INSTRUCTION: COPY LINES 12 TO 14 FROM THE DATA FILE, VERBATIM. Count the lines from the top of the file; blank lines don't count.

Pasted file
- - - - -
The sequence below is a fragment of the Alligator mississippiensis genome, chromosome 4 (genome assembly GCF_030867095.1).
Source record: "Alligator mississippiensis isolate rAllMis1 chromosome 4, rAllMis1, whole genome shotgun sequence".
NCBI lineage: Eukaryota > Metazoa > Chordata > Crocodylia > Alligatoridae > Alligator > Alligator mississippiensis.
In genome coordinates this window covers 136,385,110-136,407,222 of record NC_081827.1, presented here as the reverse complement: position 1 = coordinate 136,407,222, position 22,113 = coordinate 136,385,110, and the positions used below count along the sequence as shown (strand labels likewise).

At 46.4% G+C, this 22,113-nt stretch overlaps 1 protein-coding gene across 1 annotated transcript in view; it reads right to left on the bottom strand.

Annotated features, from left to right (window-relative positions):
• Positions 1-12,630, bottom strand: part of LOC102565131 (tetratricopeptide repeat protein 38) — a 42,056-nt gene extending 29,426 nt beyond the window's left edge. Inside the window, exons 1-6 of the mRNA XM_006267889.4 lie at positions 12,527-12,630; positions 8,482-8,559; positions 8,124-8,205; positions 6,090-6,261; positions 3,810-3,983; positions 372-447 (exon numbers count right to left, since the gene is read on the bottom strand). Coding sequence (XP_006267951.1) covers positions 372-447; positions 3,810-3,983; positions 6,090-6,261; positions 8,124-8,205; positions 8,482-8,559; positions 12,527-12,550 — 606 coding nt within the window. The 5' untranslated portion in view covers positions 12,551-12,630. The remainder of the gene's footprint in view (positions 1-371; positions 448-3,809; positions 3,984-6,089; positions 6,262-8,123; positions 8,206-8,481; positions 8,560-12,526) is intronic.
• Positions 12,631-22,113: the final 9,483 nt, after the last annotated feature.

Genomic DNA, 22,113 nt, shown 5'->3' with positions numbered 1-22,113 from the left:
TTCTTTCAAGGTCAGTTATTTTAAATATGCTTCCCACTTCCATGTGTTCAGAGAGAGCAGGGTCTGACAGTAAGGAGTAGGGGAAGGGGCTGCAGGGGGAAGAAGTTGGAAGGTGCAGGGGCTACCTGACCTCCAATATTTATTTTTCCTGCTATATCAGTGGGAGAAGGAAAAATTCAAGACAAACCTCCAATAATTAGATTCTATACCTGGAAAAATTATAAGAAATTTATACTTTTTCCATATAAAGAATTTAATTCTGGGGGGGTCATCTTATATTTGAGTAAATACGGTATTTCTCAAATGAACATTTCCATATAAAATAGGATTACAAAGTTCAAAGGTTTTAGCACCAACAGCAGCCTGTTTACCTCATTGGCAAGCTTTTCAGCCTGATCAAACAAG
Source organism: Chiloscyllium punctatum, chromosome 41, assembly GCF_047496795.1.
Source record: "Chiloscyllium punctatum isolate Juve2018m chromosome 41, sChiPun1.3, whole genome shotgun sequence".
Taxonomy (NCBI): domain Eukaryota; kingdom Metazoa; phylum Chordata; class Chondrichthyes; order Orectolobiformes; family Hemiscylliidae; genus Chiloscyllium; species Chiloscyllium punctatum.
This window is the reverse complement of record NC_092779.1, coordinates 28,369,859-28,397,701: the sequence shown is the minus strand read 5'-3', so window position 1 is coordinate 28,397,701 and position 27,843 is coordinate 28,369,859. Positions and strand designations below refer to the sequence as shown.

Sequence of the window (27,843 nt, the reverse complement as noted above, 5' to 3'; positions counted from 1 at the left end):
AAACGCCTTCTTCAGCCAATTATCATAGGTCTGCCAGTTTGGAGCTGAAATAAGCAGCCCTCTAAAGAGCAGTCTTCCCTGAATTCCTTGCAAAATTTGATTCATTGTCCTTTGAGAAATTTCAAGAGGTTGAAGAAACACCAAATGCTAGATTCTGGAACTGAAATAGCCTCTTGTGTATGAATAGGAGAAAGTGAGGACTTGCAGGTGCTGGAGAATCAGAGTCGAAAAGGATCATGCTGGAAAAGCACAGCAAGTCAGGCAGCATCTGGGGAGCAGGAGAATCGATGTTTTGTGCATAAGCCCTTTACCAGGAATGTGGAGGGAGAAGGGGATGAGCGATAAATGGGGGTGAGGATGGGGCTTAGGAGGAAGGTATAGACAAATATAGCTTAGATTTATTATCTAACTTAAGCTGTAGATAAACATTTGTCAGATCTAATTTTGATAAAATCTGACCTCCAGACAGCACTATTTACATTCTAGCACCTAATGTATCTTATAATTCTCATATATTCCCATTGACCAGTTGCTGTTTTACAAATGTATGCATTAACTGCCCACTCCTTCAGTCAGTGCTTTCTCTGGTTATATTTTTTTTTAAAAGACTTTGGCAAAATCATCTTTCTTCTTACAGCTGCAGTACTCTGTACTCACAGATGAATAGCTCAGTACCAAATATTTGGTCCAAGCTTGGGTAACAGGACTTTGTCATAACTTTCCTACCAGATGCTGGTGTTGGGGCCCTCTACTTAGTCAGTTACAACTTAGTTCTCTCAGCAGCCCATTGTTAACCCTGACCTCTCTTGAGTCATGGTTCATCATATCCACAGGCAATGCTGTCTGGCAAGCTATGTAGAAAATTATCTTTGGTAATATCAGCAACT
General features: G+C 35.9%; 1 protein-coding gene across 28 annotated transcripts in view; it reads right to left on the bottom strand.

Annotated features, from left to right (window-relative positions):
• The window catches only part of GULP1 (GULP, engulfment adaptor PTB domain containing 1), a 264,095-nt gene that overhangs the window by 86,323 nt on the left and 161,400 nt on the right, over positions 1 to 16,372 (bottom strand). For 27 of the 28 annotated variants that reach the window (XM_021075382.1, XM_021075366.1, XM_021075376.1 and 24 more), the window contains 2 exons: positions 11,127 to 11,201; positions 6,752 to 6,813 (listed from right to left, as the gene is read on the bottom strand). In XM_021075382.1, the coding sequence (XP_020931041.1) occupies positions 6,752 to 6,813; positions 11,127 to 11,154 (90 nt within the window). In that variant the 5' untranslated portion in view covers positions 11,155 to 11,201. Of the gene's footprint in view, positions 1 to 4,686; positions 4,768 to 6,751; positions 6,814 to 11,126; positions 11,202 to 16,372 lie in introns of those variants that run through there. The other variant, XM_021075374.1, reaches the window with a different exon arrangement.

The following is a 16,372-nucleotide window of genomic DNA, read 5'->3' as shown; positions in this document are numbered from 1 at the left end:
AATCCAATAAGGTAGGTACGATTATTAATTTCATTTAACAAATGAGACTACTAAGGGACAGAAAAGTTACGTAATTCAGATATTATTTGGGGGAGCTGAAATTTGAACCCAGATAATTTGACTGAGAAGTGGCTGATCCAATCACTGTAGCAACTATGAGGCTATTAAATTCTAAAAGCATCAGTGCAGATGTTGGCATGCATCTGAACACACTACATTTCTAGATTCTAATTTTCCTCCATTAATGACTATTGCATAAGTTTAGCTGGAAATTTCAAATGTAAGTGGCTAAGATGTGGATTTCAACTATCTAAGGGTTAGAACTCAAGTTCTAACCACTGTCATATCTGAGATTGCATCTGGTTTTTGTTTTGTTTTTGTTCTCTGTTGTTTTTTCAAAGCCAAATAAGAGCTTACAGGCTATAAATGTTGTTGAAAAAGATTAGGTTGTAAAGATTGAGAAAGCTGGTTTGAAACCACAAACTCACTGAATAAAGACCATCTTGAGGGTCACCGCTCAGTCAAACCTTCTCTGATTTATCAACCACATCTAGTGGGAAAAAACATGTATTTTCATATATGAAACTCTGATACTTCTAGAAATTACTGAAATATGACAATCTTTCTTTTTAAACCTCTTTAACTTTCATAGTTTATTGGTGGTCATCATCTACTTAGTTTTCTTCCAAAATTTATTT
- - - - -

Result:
Source record: "Chiloscyllium punctatum isolate Juve2018m chromosome 41, sChiPun1.3, whole genome shotgun sequence".
Taxonomy (NCBI): domain Eukaryota; kingdom Metazoa; phylum Chordata; class Chondrichthyes; order Orectolobiformes; family Hemiscylliidae; genus Chiloscyllium; species Chiloscyllium punctatum.
This window is the reverse complement of record NC_092779.1, coordinates 28,369,859-28,397,701: the sequence shown is the minus strand read 5'-3', so window position 1 is coordinate 28,397,701 and position 27,843 is coordinate 28,369,859. Positions and strand designations below refer to the sequence as shown.